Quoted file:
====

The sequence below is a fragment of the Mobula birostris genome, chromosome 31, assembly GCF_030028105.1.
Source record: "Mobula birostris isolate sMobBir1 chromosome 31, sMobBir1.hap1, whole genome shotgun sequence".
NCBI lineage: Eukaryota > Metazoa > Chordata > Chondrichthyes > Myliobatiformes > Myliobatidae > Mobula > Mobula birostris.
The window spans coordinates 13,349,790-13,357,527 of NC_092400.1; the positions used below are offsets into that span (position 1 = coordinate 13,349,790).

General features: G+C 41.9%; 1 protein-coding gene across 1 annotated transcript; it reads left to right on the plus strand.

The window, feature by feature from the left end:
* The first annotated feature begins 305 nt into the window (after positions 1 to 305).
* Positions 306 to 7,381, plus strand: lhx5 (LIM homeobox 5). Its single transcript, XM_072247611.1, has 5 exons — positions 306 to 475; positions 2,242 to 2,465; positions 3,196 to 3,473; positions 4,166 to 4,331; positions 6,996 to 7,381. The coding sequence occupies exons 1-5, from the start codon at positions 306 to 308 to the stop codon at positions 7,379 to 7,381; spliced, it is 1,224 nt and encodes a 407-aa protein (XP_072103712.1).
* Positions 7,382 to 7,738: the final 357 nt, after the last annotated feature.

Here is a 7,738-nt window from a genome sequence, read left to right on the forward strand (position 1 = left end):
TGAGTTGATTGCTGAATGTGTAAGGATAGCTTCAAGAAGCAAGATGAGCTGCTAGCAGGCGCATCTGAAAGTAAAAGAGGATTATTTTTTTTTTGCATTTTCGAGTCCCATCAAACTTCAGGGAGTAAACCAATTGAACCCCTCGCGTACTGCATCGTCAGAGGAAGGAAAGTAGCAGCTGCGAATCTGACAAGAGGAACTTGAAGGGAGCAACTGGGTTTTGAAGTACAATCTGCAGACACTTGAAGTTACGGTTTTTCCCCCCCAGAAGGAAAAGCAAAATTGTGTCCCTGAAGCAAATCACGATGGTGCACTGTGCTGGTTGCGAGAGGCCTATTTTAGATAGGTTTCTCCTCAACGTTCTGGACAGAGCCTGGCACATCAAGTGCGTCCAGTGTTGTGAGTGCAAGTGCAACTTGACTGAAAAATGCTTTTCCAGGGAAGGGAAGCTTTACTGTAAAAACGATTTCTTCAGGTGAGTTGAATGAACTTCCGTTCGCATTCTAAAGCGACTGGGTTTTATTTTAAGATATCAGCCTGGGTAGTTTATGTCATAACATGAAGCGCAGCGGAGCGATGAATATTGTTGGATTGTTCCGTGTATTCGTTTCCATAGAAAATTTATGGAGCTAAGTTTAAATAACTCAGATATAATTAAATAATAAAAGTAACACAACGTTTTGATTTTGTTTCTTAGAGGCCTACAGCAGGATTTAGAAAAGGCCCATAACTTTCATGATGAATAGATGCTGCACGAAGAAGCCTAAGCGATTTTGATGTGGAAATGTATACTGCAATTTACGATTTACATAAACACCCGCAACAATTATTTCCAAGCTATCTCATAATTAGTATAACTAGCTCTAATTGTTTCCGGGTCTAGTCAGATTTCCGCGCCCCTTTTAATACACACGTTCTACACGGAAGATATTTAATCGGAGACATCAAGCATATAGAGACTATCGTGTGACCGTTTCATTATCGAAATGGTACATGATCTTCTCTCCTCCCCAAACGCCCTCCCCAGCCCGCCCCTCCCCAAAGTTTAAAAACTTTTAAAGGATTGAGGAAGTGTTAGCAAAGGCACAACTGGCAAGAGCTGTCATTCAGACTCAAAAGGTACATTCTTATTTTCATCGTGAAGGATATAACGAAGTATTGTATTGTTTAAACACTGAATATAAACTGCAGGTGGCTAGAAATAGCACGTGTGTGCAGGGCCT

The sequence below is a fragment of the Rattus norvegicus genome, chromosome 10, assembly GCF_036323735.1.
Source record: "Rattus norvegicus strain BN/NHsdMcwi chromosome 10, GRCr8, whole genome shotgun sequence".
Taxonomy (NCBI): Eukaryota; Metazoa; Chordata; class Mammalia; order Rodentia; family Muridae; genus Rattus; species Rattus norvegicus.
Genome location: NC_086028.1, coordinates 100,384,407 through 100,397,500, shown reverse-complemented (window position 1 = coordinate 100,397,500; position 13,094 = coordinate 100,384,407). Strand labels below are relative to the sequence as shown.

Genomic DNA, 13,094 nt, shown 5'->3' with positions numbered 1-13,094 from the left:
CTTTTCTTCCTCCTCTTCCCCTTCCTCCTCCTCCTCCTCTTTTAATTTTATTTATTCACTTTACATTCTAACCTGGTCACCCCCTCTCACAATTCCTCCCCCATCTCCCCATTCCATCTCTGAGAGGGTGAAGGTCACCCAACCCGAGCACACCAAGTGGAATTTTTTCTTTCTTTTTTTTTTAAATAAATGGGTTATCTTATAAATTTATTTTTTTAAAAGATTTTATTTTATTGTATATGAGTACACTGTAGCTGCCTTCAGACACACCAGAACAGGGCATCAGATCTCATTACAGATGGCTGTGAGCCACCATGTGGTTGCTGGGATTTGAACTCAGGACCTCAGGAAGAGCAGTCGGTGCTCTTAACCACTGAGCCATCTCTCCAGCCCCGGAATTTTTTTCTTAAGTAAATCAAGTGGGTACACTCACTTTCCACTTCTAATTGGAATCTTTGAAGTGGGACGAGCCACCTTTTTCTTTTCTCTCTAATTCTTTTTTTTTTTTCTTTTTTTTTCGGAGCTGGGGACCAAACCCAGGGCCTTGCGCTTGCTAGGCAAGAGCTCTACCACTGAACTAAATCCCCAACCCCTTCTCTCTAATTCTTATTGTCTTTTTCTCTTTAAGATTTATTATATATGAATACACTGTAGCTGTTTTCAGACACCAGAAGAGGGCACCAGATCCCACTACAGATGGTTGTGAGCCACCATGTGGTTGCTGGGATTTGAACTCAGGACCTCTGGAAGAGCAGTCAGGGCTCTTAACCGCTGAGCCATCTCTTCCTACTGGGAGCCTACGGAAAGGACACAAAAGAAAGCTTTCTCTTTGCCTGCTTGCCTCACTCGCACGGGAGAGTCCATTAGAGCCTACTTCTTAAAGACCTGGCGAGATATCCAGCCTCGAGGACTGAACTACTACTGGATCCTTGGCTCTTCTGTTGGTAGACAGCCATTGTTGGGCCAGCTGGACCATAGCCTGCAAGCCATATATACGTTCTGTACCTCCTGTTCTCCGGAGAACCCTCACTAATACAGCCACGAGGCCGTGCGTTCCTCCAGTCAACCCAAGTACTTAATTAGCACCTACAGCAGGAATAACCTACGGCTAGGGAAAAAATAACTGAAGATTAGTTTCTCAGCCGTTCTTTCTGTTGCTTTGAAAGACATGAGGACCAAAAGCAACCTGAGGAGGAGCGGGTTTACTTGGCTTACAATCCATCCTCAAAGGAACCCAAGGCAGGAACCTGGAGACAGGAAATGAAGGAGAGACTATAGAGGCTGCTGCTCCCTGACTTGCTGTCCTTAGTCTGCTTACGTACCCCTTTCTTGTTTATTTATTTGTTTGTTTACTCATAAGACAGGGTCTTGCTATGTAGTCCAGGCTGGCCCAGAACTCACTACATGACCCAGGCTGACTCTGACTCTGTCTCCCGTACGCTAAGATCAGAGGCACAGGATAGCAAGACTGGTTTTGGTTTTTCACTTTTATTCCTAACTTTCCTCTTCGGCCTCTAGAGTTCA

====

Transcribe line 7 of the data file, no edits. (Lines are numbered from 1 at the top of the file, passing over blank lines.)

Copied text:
* The first annotated feature begins 305 nt into the window (after positions 1 to 305).